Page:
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M2 Using a Transportable Oxygen Concentrator (TPOC) to facilitate prompt and safe hospital discharge
  1. F Hamilton1,
  2. G Luxford2,
  3. J Bott2
  1. 1Dolby Vivisol, Gatwick, UK
  2. 2KSS AHSN, South East England, UK

Abstract

Introduction Whilst current guidelines1 state that patients must be clinically stable prior to commencing home oxygen, respiratory patients can be discharged with a supply of oxygen. Multiple errors are often found on the Home Oxygen Order Forms (HOOFs) for hospital discharges and equipment requirements are often subsequently changed, generating wasteful activity and costs. The aim was to establish whether a TPOC could be provided to specialist respiratory teams within hospitals to promote efficient and safe discharge for those patients requiring home oxygen.

Method Three hospitals with established Home Oxygen Assessment and Review Services (HOSAR) were issued with TPOCs. The Home Oxygen Supplier trained the HOSAR clinicians on use, and supplied written documentation on safety. The clinicians identified appropriate patients based on clinical assessments and issued them with a TPOC. A HOOF was then sent to the supplier with appropriate equipment for the patient’s long term needs. On installation of this, the supplier removed the TPOC and another was issued to the hospital to enable an ongoing supply.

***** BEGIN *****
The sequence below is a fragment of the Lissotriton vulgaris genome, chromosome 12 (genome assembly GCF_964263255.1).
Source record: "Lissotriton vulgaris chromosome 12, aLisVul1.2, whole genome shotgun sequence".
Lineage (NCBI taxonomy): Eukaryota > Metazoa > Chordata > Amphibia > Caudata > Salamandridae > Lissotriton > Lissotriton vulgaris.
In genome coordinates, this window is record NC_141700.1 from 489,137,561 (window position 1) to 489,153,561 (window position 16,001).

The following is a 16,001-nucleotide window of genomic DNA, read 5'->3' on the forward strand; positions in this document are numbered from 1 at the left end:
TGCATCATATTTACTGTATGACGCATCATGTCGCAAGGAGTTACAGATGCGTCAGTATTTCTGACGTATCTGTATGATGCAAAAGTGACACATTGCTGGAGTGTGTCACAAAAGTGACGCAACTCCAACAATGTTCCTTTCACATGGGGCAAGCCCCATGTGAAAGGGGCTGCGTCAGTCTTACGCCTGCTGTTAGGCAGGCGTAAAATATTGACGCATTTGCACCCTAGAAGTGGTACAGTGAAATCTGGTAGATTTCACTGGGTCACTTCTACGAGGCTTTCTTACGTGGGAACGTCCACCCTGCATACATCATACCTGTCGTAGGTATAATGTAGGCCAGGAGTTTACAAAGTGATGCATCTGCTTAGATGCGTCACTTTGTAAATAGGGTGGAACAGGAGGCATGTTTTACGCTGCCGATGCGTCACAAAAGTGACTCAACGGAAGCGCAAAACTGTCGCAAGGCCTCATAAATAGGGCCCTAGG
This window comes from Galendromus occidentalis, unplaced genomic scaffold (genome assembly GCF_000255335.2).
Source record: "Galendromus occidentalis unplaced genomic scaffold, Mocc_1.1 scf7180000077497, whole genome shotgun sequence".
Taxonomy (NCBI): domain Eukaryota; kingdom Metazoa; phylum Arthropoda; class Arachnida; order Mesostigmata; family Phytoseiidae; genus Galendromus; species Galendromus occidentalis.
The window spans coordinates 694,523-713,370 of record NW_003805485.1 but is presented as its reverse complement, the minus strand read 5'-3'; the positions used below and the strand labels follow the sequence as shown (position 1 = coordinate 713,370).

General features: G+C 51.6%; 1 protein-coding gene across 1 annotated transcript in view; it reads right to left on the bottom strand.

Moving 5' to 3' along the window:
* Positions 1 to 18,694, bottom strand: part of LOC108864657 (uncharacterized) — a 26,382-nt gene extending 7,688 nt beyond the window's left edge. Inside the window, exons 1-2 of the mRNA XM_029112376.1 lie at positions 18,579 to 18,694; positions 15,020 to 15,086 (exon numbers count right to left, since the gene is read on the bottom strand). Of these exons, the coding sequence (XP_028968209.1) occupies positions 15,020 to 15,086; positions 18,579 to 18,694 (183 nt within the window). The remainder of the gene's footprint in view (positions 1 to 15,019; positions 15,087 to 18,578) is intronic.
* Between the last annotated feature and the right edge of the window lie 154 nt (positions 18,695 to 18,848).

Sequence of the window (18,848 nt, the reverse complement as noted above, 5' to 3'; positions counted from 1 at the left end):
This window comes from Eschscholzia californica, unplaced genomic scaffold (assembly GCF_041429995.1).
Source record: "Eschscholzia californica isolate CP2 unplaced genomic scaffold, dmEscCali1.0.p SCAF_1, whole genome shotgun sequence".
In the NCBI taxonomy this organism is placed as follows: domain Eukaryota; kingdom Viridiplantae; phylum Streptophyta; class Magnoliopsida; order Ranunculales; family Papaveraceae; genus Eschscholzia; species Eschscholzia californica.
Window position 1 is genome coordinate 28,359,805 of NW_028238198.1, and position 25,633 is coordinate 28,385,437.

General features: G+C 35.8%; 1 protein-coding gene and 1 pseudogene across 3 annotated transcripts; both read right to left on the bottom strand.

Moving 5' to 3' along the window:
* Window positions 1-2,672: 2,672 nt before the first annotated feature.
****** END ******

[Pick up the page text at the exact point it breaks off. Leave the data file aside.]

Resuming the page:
Results Of those discharged with a TPOC and a subsequent HOOF, only 5% (n = 6) of patients required a modality change or HOOF update within the following month, compared to 40% (n = 33296) of all other HOOFs received (Figure 1).

Abstract M2 Figure 1

Number of patients discharged from hospital with a TPOC

The largest group of patients issued with a TPOC on discharge were clinically coded as COPD (40%), followed by those coded as Palliative Care (28%).

Conclusion The results demonstrate the practical uses of a TPOC for hospital discharge in clinically appropriate patients and a greater degree of control over the accuracy of ordering. A precise cost saving cannot be demonstrated as it is unclear how many bed days were saved, but it is clear that a reduction in wasteful activity by more accurate ordering would have reduced costs.

Discussion By using staff trained on equipment and accurately completing HOOFs, combined with equipment readily available, transition from hospital to home can be both clinically accurate, time efficient and cost effective.

Reference 1 Hardinge M, Annandale J, Bourne S, et al. British Thoracic Society guidelines for home oxygen use in adults. Thorax 2015;70:i1–i43

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